CerTest Legionella one step card test is a coloured chromatographic immunoassay for the qualitative detection of Legionella pneumophila serogroup 1 in human urine samples.
CerTest Legionella card test offers a highly sensitive and simple screening assay to make a presumptive diagnosis of legionelosis in infected humans.
Legionnaires’ Disease, named after the outbreak in 1976 at the American Legion convention in Philadelphia, is caused by Legionella pneumophila and is characterized as an acute febrile respiratory illness ranging in severity from mild illness to fatal pneumonia.
The disease occurs in both epidemic and endemic forms and sporadic cases are not easily differentiated from other respiratory infections by clinical symptoms. An estimated 25,000 to 100,000 cases of Legionella infection occur in the United States annually. The resulting mortality rate, ranging from 25% to 40%, can be lowered if the disease is diagnosed rapidly and appropriate antimicrobial therapy is instituted early. Known risk factors include immunosuppression, cigarette smoking, alcohol consumption and concomitant pulmonary disease. The young and the elderly are particularly susceptible.
Legionella pneumophila is responsible for 80-90% of reported cases of Legionella infection with serogroup 1 accounting for greater than 70% of all legionellosis. Current methods for the laboratory detection of pneumonia caused by Legionella pneumophila require a respiratory specimen (e.g. expectorated sputum, bronchial washing, transtracheal aspirate, lung biopsy) or paired sera (acute and convalescent) for an accurate diagnosis.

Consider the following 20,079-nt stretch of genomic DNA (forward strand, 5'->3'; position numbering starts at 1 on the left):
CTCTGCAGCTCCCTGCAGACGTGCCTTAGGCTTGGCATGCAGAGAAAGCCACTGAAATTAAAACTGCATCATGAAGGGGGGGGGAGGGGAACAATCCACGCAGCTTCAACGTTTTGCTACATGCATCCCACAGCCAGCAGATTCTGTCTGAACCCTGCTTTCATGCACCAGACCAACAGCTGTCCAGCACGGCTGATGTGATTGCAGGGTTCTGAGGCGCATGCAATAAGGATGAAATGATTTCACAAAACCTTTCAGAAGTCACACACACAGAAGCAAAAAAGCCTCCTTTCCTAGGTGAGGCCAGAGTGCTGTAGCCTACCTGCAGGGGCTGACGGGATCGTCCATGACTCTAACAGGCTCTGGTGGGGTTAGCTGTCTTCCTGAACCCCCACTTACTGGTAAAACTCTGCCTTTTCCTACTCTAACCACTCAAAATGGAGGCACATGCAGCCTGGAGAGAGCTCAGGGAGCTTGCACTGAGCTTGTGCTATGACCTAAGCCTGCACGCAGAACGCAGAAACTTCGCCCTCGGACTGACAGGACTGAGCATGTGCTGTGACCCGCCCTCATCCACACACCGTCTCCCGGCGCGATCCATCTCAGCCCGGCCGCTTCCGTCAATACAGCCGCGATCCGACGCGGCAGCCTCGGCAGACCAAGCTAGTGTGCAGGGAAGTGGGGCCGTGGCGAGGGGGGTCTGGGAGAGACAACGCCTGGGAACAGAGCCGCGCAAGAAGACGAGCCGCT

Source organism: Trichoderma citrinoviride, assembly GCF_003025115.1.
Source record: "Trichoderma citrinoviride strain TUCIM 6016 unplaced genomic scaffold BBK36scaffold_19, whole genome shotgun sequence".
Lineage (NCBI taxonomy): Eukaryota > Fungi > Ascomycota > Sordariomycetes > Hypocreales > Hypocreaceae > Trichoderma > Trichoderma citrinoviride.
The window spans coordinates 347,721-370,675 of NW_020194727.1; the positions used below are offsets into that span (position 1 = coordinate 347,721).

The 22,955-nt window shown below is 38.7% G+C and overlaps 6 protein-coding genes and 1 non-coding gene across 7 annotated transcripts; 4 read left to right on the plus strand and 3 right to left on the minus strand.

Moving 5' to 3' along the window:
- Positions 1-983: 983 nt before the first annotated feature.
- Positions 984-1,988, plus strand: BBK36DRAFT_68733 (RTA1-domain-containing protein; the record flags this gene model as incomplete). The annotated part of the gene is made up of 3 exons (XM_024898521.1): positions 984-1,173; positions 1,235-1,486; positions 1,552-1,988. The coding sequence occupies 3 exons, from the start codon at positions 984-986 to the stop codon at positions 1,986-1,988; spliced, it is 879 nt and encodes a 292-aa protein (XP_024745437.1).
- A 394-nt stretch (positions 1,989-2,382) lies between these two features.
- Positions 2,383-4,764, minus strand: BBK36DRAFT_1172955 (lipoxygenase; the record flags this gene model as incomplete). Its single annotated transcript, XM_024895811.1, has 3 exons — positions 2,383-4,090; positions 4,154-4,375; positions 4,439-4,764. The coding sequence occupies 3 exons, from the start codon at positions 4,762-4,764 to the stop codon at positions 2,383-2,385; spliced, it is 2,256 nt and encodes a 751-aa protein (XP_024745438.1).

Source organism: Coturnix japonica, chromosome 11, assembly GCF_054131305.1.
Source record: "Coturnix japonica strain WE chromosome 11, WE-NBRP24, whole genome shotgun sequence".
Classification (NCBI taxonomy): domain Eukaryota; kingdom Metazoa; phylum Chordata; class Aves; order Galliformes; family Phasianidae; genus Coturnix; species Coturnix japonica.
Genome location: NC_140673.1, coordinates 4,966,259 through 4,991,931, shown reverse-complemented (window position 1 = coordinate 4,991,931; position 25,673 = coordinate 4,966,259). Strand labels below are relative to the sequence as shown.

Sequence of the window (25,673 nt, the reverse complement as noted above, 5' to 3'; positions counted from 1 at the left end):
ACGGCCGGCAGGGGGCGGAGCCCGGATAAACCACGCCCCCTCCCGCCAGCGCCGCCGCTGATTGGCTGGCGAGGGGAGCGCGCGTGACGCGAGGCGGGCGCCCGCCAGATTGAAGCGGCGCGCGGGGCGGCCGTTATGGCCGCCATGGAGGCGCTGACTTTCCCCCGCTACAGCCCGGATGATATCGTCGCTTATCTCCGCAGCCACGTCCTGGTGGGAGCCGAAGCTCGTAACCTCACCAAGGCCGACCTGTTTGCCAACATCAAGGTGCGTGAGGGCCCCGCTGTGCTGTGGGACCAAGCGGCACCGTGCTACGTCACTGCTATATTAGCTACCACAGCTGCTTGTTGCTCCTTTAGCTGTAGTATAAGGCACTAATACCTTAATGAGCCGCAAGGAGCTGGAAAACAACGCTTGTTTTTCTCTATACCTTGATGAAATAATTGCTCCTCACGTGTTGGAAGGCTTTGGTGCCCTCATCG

The CerTest Legionella allows for early diagnosis of Legionella pneumophila serogroup 1 infection through detection of a specific soluble antigen present in the urine of patients with Legionnaires’ Disease. Legionella pneumophila serogroup 1 antigen has been detected in urine as early as three days after the onset of symptoms. The test is rapid, giving a result within 15 minutes, and utilizes a urine specimen which is convenient for collection, transport, and subsequent detection of early, as well as later, stages of disease.